I have read and heard some commentators say that the Obama Administration is at war with for-profit private higher education. While in general agreeing with that I would amend that statement to say that the Obama administration has had several battles with the for-profits as part of a bigger war against capitalism.
In my view, the president is basically a socialist—a person who craves collectivist, government solutions to problems, and is deeply distrustful of private enterprise. Thus the government has taken control of iconic private automobile and financial-service companies, has viciously attacked Wall Street greed, has tried to manipulate more than ever the private use of money and credit, is favoring a huge increase in taxes on capital gains, etc. I am among those who believe that the current anemic recovery directly reflects the fear that businesses have of Obama, and their corresponding unwillingness to hire workers and invest. Gold prices are soaring and stock prices are stagnant—a classic indication of poor investor confidence.
For-profit companies are merely part of the capitalistic Evil Empire that Obama despises. Apollo Corporation, Corinthian Colleges, Bridgepoint Education, Kaplan University—these companies are bad mainly because they are in the business of trying to create wealth for private investors. The current bashing of the for-profits by both the administration and Congress needs to be put it that context.
That said, there are abuses that the for-profits have committed. No doubt there are recruiters who have misled persons as to the potentialities of a for-profit education, putting them into debt. And abusive practices should not be subsidized by the taxpayer. That said, however, the beating up on the for-profits is largely ideologically based and manifestly unfair. A large portion—indeed, probably a sizable majority—of the educational malpractice going on in American higher education is occurring at the not-for-profit schools so richly subsidized by the taxpayers—and they are being given a pass as Congress considers hearings.
It is a fact that the four-year graduation rate at the University of Texas at El Paso is about four percent—only 1 out of 25 students graduate in a timely manner. Where are federal hearings about that? A smaller proportion of students graduate from UT El Paso than from Corinthian Colleges, but why is Corinthian being threatened by tough new legislation and UT El Paso is not? The loan default rate at Central State University in Ohio is vastly higher than at Kaplan University—why is no one investigating Central State, at either the state or federal level, while Kaplan is scurrying to meet probable new federal mandates? By many indicators students fare more poorly at Chicago State or Denver’s Metro State than at Strayer University, a major for-profit. Why are we not talking about legislation curtailing Chicago or Metro State? Why is the government talking about limiting the percentage of graduates of schools like the ITT Institutes or DeVry, who pay more than eight percent of their income in student-loan interest payments, when almost certainly the problem is probably as bad at Grambling State or Northwestern State University?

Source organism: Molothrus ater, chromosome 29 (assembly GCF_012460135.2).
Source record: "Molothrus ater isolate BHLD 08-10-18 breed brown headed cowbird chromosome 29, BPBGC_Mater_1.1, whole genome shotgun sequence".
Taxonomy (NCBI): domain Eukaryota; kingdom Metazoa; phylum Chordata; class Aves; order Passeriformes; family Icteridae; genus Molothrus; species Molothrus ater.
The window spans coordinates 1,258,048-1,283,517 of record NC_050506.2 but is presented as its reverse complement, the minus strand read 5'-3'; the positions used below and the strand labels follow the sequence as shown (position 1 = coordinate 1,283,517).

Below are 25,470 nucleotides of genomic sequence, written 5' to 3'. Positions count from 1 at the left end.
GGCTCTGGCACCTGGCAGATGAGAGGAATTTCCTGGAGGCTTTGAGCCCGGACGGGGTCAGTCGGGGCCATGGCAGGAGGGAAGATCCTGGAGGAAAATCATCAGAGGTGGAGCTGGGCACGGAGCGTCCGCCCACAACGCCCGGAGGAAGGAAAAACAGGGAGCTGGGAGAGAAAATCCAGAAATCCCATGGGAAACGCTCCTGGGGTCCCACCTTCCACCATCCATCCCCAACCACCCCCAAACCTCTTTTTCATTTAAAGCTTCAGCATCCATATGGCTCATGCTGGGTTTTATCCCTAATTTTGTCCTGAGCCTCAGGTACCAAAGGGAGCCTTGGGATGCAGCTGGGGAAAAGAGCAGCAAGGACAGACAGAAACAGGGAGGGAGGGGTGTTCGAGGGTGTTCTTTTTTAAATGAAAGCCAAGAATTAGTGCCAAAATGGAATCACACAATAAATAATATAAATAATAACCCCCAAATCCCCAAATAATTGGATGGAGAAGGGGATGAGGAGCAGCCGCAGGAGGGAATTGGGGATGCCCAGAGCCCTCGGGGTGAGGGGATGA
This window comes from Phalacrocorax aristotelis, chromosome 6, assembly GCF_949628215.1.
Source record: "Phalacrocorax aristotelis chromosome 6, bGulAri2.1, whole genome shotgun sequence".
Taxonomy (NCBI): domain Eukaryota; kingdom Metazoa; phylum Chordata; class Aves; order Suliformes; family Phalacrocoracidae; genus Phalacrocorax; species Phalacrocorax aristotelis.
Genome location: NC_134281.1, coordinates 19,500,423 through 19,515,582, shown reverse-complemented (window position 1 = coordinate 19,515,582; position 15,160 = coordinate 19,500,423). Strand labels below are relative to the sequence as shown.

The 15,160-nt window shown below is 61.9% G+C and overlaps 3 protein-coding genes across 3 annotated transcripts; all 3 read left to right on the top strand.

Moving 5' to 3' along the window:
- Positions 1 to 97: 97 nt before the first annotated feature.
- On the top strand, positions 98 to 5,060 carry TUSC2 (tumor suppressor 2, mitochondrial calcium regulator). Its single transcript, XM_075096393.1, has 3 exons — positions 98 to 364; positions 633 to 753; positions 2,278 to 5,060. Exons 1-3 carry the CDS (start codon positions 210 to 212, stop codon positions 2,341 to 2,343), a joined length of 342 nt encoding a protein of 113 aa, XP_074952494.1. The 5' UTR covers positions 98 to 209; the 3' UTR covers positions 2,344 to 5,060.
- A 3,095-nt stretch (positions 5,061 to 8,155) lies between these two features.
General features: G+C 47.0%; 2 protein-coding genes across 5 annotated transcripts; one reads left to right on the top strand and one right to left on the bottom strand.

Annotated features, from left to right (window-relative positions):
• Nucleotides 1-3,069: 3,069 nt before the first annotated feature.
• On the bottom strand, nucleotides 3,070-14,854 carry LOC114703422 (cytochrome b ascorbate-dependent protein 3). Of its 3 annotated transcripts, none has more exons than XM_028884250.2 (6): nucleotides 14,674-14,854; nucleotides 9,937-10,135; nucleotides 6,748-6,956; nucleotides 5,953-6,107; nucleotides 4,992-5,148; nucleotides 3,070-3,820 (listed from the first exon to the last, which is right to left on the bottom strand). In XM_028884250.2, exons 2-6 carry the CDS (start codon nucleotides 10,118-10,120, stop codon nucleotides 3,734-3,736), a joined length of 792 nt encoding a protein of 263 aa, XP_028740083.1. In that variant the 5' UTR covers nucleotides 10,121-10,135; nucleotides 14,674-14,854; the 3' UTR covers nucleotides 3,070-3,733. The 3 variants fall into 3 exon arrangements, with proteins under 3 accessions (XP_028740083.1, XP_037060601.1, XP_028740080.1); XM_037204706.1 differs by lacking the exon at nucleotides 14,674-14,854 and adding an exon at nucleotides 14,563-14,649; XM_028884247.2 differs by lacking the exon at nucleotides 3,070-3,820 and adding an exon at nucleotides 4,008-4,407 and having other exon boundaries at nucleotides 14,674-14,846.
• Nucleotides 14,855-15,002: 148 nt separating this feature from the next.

In taking on the for-profits, the President and Congress are attacking the very schools that have contributed importantly to reaching an Obama goal—vastly increasing the proportion of high school graduates with exposure to higher education. Some 38 percent of the increase in student head count between 2008 and 2009 occurred at for-profit schools—more than at not-for-profit four-year public schools (27 percent) or two-year public community colleges (32 percent). Many traditional universities don’t want to recruit ghetto and inner-city children, or teach in the evenings and Saturday mornings, or do other things distasteful to the life style of the academic elite.
The People (as in “government of the people, by the people, and for the people”) like for-profits, but what Scott Rasmussen calls the Political Class, does not. This is just another example of the huge divide, unprecedented in modern history, between the Political Class and the general public and our political leaders. Our nation is out of political equilibrium, and that means big changes are coming politically, probably starting at the polls this November.
I would note that this huge brouhaha would not have occurred if we had not embarked on a disastrous expansion in federal loans for students beginning four decades ago. Bottom line, too many people are going to college. Too many people are ill-equipped for the rigors of higher learning, manifested in some watering-down of standards and high dropout and loan default rates. There are too many students going to too many colleges and paying too much money and getting too few good jobs. Until we wake up to that reality, we will not have truly efficient and worthwhile higher education reform in this country.